Testimony Begins on Another Proposed Wind Farm

 Hearings on the proposed Bright Stalk Wind Farm will continue February 20 at 6:00 pm at the Government Center, Room 400, Bloomington. (Image Credit: Breanna Grow)

Hearings on the proposed Bright Stalk Wind Farm will continue February 20 at 6:00 pm at the Government Center, Room 400, Bloomington. (Image Credit: Breanna Grow)

The McLean County Zoning Board of Appeals (ZBA) heard testimony from both wind energy experts and the public on Thursday regarding the proposed Bright Stalk wind farm in rural McLean County. 

The Bright Stalk Wind Farm, proposed by EDP Renewables, would include up to 58 turbines across nearly 5,000 acres of privately-owned land near Chenoa. On January 31, the ZBA recommended approval of Invenergy's special use permit for a separate wind farm also near Chenoa. 

Bright Stalk Project Manager Katie Chapman presented the proposed plan, which would include turbines ranging from 3.45 MW (megawatts) to 3.6MW. The larger turbines proposed in this project will allow for a smaller footprint with the same energy production. (Wind turbines are typically 2MW.)

“A big part of our business is in the Midwest, including Illinois,” Chapman said. “This is really where our experience is concentrated.” 

Following local ordinances, the plan states no turbines fall within 2,000 feet of a Residential-1 or Residential-2 district and no turbines are within 1.5 miles of an incorporated township limit.

The estimated economic impact to McLean County would be $2.5 million in property taxes in the first year of operation and $42.7 million over 20 years. The project will create a total of 300 seasonal jobs during construction and up to 13 local permanent positions. A decommissioning plan with cost evaluation was also presented by EDP.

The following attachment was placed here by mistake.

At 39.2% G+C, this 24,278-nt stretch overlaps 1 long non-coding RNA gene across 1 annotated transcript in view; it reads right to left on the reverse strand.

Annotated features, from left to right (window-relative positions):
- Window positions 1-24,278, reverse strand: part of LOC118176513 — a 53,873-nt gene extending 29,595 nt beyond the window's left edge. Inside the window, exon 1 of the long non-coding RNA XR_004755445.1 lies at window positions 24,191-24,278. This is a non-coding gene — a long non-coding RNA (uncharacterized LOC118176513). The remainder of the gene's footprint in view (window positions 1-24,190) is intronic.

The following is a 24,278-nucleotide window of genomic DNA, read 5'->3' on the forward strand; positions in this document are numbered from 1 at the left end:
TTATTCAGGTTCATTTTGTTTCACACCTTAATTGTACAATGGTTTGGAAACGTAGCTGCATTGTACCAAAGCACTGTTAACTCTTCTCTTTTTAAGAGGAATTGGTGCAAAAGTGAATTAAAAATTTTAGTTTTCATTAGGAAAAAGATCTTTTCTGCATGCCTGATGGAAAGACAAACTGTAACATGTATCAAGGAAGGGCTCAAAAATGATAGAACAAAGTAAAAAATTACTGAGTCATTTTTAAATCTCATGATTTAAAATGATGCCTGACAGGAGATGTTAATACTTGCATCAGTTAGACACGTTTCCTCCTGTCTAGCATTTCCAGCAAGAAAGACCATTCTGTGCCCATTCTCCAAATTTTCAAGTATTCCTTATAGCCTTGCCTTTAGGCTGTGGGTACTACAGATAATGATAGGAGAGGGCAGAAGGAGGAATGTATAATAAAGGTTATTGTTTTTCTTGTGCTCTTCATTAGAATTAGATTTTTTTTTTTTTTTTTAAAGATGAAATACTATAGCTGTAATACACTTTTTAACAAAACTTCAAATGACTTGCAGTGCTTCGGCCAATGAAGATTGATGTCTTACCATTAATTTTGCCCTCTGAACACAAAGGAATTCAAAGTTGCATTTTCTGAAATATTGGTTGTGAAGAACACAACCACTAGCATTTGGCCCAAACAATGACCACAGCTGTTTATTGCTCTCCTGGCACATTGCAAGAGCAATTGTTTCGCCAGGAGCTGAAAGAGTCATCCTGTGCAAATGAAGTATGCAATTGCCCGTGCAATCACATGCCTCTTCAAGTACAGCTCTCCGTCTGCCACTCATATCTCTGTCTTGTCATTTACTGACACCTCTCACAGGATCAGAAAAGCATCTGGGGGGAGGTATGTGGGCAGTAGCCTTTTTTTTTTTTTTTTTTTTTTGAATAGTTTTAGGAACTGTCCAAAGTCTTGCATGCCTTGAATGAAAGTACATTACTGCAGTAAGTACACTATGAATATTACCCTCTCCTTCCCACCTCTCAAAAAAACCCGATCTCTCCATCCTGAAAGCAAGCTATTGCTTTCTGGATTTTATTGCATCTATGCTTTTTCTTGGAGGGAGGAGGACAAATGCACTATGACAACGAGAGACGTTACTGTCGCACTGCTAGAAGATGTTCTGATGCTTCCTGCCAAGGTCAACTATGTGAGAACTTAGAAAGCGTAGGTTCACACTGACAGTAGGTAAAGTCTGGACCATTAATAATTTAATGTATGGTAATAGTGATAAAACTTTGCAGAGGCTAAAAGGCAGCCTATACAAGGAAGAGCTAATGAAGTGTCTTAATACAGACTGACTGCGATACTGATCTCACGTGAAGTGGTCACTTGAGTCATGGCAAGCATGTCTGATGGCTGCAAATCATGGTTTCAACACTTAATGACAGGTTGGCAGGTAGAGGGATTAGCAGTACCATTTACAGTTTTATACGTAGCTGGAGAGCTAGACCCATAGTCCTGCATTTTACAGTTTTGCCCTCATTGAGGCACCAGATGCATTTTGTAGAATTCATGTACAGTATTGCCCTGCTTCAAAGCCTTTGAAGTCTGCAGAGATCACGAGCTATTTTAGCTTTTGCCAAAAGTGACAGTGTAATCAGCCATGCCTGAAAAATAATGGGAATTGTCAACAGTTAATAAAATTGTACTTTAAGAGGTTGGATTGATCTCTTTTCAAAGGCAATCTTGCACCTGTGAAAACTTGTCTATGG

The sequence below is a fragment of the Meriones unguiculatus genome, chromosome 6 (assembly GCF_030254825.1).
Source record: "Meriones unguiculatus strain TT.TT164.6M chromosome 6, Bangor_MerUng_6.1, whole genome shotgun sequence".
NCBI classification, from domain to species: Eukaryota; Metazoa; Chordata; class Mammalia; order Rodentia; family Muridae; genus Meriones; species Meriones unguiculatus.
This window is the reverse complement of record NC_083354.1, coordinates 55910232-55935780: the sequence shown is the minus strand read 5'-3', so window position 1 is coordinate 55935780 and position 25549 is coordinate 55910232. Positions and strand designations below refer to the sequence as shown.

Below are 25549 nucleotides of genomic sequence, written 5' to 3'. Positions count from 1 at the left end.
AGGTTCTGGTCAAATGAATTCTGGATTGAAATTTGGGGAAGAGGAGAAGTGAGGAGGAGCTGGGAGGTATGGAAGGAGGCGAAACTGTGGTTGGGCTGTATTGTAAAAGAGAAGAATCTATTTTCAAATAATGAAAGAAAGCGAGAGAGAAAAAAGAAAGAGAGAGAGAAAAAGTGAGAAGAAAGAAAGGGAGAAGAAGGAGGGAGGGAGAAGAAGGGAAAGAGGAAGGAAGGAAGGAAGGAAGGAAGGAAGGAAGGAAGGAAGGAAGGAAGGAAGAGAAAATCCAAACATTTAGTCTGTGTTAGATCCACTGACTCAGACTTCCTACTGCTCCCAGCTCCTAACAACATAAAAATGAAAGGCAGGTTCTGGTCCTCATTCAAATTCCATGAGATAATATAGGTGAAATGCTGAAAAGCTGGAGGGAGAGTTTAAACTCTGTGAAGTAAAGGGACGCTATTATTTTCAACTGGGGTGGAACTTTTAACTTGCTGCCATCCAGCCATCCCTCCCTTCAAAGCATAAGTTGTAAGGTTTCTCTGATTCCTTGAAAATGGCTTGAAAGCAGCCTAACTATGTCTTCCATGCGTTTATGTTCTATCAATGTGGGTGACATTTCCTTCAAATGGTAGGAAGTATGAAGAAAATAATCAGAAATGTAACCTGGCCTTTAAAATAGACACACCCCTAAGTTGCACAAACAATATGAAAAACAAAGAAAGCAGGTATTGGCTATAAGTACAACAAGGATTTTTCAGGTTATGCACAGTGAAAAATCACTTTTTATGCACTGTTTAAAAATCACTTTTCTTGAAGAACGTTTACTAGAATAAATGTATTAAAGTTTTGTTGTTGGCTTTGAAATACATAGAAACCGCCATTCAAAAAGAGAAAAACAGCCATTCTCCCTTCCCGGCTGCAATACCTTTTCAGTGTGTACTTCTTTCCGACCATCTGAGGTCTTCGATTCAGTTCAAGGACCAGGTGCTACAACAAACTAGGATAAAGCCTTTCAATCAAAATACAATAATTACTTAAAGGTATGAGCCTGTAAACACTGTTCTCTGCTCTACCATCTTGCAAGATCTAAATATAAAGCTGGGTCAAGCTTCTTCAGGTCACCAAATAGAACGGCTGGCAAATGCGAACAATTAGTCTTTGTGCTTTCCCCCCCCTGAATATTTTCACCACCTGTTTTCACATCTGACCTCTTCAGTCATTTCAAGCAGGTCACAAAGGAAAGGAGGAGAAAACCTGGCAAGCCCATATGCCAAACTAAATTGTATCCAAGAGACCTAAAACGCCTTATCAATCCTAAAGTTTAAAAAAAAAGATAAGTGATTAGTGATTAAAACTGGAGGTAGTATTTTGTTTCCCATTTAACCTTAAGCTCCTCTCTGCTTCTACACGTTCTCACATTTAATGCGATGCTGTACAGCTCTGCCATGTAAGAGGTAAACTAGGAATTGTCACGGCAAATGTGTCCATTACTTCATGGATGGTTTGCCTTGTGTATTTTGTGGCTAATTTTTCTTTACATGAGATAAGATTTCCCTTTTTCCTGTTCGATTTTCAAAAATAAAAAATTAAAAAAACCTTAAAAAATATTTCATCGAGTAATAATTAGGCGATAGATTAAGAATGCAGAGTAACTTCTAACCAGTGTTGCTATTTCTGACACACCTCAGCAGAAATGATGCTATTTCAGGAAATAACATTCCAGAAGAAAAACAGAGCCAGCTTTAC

Phillip Luetkehans, an associate with Schirott, Luetkehans & Garner, discussed the merits of the economic impact study and whether the results could be validated. Additionally, Luetkehans asked about waiver agreements EDP has made previously with non-participating residents and the location of turbines.

“It’s too close to a creek,” Daryl Haney, local Chenoa resident, said regarding a turbine in the proposed layout. “Nobody ever came to us and said a word about this until I saw it on a map in the Pantagraph.”

Shant Dokouzian, a senior project manager and principal engineer with DNV GL, testified as a sound and shadow flicker expert for the project. His company was consulted to ensure EDP met all the state and local standards for the application.

Dokouzian’s model predicted the turbines would meet all of the Illinois Pollution Control Board’s noise regulations, and residents near the turbines would hear noise near 40 decibels on average. Dokouzian explained this is equivalent to the sound of quiet dishwasher. Illinois does not have any regulations on shadow flicker, but Dokouzian and his team used a baseline of 30 hours of shadow flicker per year. The model utilized conservative parameters and found the annual average of shadow flicker for residents near the wind farm would be 35 hours. 

Several residents expressed concerns with the concept of shadow flicker, including Jeff Powell, a local resident whose property lies within the wind farm’s boundaries. Powell shared his concerns about driving to work in the morning with turbine shadow flicker on the road.

What’s Next? 

The hearing will continue February 20 at 6:00 p.m. at the Government Center, Room 400 in Bloomington. The board will discuss the Agricultural Impact Mitigation Agreement and hear from EDP experts on wildlife and environmental impacts.